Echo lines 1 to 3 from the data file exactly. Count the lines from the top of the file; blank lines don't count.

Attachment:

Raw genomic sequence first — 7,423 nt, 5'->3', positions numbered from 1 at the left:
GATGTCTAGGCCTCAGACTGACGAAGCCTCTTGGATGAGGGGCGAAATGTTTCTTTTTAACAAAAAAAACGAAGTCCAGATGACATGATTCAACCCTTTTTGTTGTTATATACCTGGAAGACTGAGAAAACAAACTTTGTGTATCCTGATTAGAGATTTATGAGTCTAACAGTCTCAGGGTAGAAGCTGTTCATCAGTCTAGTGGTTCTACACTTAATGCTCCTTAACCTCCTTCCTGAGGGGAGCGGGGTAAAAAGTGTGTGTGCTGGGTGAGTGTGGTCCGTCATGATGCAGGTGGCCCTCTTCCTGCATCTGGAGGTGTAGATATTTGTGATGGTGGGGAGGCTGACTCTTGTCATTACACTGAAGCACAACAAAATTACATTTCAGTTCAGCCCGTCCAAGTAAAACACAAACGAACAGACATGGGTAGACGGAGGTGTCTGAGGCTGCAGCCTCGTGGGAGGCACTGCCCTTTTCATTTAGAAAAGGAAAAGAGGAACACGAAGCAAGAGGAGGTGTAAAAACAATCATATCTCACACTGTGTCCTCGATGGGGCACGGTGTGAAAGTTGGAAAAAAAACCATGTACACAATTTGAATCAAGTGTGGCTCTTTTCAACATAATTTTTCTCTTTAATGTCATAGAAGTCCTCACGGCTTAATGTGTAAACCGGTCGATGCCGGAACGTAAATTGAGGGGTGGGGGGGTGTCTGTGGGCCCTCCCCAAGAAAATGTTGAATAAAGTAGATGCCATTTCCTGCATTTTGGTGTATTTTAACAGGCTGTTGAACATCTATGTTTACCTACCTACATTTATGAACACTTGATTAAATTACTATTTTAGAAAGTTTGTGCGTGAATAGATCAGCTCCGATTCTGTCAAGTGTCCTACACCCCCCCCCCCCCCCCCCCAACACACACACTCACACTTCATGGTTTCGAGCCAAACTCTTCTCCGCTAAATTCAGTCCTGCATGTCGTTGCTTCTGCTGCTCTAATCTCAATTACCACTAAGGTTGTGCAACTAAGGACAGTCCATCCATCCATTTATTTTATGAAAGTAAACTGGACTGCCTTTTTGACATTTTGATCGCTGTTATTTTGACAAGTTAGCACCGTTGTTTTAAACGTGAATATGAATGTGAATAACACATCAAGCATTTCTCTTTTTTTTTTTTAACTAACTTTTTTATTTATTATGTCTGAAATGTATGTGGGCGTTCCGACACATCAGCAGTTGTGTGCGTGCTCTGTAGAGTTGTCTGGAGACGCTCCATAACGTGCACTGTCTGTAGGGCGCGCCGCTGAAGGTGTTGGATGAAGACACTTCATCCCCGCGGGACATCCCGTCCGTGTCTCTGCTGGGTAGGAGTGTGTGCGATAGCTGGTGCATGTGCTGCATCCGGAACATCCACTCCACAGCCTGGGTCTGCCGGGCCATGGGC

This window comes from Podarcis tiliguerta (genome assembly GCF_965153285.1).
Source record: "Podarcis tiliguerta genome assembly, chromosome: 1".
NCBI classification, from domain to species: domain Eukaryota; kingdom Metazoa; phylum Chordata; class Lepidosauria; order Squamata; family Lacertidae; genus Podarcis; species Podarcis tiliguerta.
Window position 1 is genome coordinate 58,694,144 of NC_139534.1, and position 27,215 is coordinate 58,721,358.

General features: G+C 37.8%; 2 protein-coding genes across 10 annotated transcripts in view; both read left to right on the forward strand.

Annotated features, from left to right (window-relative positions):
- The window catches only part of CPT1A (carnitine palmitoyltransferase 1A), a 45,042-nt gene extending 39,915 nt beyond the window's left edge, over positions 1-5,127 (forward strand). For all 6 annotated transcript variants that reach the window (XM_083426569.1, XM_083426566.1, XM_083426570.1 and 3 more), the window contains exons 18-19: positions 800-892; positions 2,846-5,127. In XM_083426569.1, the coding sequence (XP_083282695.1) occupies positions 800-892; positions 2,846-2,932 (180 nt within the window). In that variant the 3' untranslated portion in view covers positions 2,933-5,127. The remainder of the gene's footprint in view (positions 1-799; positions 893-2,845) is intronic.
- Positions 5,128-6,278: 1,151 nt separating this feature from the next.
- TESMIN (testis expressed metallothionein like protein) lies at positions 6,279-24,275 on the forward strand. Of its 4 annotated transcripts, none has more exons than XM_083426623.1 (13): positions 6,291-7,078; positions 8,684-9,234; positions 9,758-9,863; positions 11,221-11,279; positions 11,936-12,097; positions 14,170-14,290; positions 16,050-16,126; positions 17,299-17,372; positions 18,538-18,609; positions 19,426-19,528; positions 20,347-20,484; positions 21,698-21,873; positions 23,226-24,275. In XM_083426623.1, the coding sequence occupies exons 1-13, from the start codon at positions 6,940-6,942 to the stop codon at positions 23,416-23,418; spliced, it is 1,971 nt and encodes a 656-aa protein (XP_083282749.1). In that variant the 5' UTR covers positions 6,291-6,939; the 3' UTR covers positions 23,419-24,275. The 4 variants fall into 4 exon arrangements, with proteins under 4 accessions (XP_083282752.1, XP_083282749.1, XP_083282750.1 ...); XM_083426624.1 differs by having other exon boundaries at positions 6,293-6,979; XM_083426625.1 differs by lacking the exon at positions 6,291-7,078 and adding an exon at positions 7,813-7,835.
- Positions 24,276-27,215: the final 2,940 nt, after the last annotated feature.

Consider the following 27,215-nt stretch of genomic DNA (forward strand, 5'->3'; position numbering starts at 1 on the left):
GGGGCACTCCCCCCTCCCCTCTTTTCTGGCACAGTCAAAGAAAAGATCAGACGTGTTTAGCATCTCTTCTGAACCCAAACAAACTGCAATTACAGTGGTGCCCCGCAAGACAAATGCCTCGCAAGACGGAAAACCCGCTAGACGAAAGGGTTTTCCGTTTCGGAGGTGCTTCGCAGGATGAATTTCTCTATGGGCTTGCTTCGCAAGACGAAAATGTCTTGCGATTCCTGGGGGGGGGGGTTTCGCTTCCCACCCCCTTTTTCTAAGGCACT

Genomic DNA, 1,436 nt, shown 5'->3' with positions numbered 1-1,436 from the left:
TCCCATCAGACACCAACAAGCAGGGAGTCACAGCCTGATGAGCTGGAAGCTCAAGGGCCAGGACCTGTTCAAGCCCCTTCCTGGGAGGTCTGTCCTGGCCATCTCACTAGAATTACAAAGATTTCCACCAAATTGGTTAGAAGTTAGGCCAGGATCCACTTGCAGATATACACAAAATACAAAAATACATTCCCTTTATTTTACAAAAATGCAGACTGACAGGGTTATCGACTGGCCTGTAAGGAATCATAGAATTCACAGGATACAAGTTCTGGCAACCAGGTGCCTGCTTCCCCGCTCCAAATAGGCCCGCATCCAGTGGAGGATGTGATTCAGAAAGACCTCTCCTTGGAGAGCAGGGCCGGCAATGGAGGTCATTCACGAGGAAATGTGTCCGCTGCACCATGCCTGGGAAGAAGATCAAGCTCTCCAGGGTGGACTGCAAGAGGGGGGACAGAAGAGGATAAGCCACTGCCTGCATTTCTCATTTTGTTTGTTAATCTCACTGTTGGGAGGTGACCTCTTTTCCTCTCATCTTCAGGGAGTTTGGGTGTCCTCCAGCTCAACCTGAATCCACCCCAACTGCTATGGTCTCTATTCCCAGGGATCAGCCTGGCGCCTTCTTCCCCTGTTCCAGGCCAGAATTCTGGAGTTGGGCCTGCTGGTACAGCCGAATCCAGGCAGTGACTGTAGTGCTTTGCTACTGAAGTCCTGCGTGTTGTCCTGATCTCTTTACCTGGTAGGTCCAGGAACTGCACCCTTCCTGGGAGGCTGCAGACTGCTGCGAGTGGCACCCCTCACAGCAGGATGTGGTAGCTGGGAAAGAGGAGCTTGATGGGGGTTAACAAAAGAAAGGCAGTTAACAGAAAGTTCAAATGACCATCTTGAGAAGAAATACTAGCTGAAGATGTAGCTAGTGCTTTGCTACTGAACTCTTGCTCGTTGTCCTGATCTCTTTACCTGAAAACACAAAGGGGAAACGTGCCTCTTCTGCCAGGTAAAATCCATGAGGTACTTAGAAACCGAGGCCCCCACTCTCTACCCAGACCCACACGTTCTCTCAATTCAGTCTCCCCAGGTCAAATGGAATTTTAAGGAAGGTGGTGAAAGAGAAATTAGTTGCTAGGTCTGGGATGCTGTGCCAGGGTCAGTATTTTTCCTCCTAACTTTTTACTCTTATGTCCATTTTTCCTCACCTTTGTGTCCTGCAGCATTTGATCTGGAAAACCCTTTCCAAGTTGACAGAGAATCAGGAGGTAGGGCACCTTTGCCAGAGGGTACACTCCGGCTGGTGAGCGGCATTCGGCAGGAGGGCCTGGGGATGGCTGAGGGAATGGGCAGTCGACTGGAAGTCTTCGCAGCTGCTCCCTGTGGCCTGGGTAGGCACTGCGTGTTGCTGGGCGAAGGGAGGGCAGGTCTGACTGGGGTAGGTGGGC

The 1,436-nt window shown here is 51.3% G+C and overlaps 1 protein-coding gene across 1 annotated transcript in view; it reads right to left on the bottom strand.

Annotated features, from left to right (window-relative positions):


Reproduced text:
Raw genomic sequence first — 7,423 nt, 5'->3', positions numbered from 1 at the left:
GATGTCTAGGCCTCAGACTGACGAAGCCTCTTGGATGAGGGGCGAAATGTTTCTTTTTAACAAAAAAAACGAAGTCCAGATGACATGATTCAACCCTTTTTGTTGTTATATACCTGGAAGACTGAGAAAACAAACTTTGTGTATCCTGATTAGAGATTTATGAGTCTAACAGTCTCAGGGTAGAAGCTGTTCATCAGTCTAGTGGTTCTACACTTAATGCTCCTTAACCTCCTTCCTGAGGGGAGCGGGGTAAAAAGTGTGTGTGCTGGGTGAGTGTGGTCCGTCATGATGCAGGTGGCCCTCTTCCTGCATCTGGAGGTGTAGATATTTGTGATGGTGGGGAGGCTGACTCTTGTCATTACACTGAAGCACAACAAAATTACATTTCAGTTCAGCCCGTCCAAGTAAAACACAAACGAACAGACATGGGTAGACGGAGGTGTCTGAGGCTGCAGCCTCGTGGGAGGCACTGCCCTTTTCATTTAGAAAAGGAAAAGAGGAACACGAAGCAAGAGGAGGTGTAAAAACAATCATATCTCACACTGTGTCCTCGATGGGGCACGGTGTGAAAGTTGGAAAAAAAACCATGTACACAATTTGAATCAAGTGTGGCTCTTTTCAACATAATTTTTCTCTTTAATGTCATAGAAGTCCTCACGGCTTAATGTGTAAACCGGTCGATGCCGGAACGTAAATTGAGGGGTGGGGGGGTGTCTGTGGGCCCTCCCCAAGAAAATGTTGAATAAAGTAGATGCCATTTCCTGCATTTTGGTGTATTTTAACAGGCTGTTGAACATCTATGTTTACCTACCTACATTTATGAACACTTGATTAAATTACTATTTTAGAAAGTTTGTGCGTGAATAGATCAGCTCCGATTCTGTCAAGTGTCCTACACCCCCCCCCCCCCCCCCCCAACACACACACTCACACTTCATGGTTTCGAGCCAAACTCTTCTCCGCTAAATTCAGTCCTGCATGTCGTTGCTTCTGCTGCTCTAATCTCAATTACCACTAAGGTTGTGCAACTAAGGACAGTCCATCCATCCATTTATTTTATGAAAGTAAACTGGACTGCCTTTTTGACATTTTGATCGCTGTTATTTTGACAAGTTAGCACCGTTGTTTTAAACGTGAATATGAATGTGAATAACACATCAAGCATTTCTCTTTTTTTTTTTTAACTAACTTTTTTATTTATTATGTCTGAAATGTATGTGGGCGTTCCGACACATCAGCAGTTGTGTGCGTGCTCTGTAGAGTTGTCTGGAGACGCTCCATAACGTGCACTGTCTGTAGGGCGCGCCGCTGAAGGTGTTGGATGAAGACACTTCATCCCCGCGGGACATCCCGTCCGTGTCTCTGCTGGGTAGGAGTGTGTGCGATAGCTGGTGCATGTGCTGCATCCGGAACATCCACTCCACAGCCTGGGTCTGCCGGGCCATGGGC

This window comes from Podarcis tiliguerta (genome assembly GCF_965153285.1).